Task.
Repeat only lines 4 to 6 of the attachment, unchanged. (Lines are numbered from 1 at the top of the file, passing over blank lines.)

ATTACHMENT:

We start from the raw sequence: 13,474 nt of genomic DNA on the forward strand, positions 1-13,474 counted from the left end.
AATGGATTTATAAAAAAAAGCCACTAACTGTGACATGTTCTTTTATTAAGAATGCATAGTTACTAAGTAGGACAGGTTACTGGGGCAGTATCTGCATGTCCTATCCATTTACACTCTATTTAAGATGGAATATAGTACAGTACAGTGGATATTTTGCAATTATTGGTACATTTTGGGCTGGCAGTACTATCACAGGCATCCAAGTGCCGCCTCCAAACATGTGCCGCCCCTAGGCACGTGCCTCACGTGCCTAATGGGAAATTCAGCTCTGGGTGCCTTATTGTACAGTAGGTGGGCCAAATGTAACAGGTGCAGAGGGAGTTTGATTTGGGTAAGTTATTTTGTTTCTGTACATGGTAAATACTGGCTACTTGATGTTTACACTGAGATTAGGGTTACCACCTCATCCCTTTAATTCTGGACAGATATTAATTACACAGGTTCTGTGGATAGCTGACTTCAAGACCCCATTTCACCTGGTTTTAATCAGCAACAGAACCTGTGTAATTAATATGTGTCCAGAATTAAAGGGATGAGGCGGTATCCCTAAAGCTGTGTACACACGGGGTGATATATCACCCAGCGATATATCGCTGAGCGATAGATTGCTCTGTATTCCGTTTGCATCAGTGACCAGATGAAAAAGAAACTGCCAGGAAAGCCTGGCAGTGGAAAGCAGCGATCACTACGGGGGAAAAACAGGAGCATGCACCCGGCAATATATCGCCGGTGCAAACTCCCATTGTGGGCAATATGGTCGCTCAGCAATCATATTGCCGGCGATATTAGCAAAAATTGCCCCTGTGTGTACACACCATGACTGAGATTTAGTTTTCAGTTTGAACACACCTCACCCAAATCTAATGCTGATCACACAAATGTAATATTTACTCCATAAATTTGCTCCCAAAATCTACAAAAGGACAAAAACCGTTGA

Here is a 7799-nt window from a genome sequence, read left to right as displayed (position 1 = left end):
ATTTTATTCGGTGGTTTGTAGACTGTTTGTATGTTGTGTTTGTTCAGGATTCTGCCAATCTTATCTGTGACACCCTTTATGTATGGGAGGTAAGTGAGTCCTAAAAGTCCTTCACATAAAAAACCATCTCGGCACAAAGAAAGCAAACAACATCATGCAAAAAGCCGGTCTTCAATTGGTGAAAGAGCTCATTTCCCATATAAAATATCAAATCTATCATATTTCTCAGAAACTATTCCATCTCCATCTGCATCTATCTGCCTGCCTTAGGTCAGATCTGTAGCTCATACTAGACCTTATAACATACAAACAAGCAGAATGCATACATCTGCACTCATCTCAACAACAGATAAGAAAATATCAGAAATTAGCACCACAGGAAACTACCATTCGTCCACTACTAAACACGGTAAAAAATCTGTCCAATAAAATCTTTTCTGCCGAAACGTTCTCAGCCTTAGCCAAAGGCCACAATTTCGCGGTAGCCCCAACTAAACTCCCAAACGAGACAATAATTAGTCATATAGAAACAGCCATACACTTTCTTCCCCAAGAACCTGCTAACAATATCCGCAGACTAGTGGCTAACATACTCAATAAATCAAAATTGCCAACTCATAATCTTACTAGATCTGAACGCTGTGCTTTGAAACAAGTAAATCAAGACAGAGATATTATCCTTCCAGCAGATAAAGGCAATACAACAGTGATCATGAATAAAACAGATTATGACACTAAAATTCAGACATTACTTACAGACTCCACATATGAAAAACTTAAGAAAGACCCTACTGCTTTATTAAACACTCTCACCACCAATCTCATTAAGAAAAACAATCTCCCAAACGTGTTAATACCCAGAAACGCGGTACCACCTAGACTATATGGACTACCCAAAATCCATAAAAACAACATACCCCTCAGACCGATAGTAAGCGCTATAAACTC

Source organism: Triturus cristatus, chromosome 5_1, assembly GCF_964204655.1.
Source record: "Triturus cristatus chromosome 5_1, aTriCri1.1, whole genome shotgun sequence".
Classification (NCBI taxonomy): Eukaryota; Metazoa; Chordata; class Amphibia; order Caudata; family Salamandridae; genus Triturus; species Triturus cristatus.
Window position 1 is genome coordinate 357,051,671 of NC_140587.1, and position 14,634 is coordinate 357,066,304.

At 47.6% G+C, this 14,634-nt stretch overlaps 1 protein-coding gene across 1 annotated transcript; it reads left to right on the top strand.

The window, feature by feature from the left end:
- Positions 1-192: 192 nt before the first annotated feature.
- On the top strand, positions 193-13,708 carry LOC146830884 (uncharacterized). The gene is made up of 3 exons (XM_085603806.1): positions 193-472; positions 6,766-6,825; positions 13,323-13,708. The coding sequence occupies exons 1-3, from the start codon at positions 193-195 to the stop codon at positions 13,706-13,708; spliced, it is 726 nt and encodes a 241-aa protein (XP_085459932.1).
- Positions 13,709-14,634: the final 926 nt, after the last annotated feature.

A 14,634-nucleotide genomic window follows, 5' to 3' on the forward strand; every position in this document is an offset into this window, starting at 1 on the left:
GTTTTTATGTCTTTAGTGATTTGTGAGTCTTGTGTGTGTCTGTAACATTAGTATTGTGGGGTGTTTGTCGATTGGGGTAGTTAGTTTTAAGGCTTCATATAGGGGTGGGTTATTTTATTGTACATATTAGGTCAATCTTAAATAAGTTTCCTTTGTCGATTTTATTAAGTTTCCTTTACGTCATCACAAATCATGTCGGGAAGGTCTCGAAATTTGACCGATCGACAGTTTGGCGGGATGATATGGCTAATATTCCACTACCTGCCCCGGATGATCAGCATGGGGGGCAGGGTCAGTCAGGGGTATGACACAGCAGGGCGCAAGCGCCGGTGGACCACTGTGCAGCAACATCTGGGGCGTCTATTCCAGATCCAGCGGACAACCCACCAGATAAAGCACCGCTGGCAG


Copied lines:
ATTTTATTCGGTGGTTTGTAGACTGTTTGTATGTTGTGTTTGTTCAGGATTCTGCCAATCTTATCTGTGACACCCTTTATGTATGGGAGGTAAGTGAGTCCTAAAAGTCCTTCACATAAAAAACCATCTCGGCACAAAGAAAGCAAACAACATCATGCAAAAAGCCGGTCTTCAATTGGTGAAAGAGCTCATTTCCCATATAAAATATCAAATCTATCATATTTCTCAGAAACTATTCCATCTCCATCTGCATCTATCTGCCTGCCTTAGGTCAGATCTGTAGCTCATACTAGACCTTATAACATACAAACAAGCAGAATGCATACATCTGCACTCATCTCAACAACAGATAAGAAAATATCAGAAATTAGCACCACAGGAAACTACCATTCGTCCACTACTAAACACGGTAAAAAATCTGTCCAATAAAATCTTTTCTGCCGAAACGTTCTCAGCCTTAGCCAAAGGCCACAATTTCGCGGTAGCCCCAACTAAACTCCCAAACGAGACAATAATTAGTCATATAGAAACAGCCATACACTTTCTTCCCCAAGAACCTGCTAACAATATCCGCAGACTAGTGGCTAACATACTCAATAAATCAAAATTGCCAACTCATAATCTTACTAGATCTGAACGCTGTGCTTTGAAACAAGTAAATCAAGACAGAGATATTATCCTTCCAGCAGATAAAGGCAATACAACAGTGATCATGAATAAAACAGATTATGACACTAAAATTCAGACATTACTTACAGACTCCACATATGAAAAACTTAAGAAAGACCCTACTGCTTTATTAAACACTCTCACCACCAATCTCATTAAGAAAAACAATCTCCCAAACGTGTTAATACCCAGAAACGCGGTACCACCTAGACTATATGGACTACCCAAAATCCATAAAAACAACATACCCCTCAGACCGATAGTAAGCGCTATAAACTC

Source organism: Triturus cristatus, chromosome 5_1, assembly GCF_964204655.1.
Source record: "Triturus cristatus chromosome 5_1, aTriCri1.1, whole genome shotgun sequence".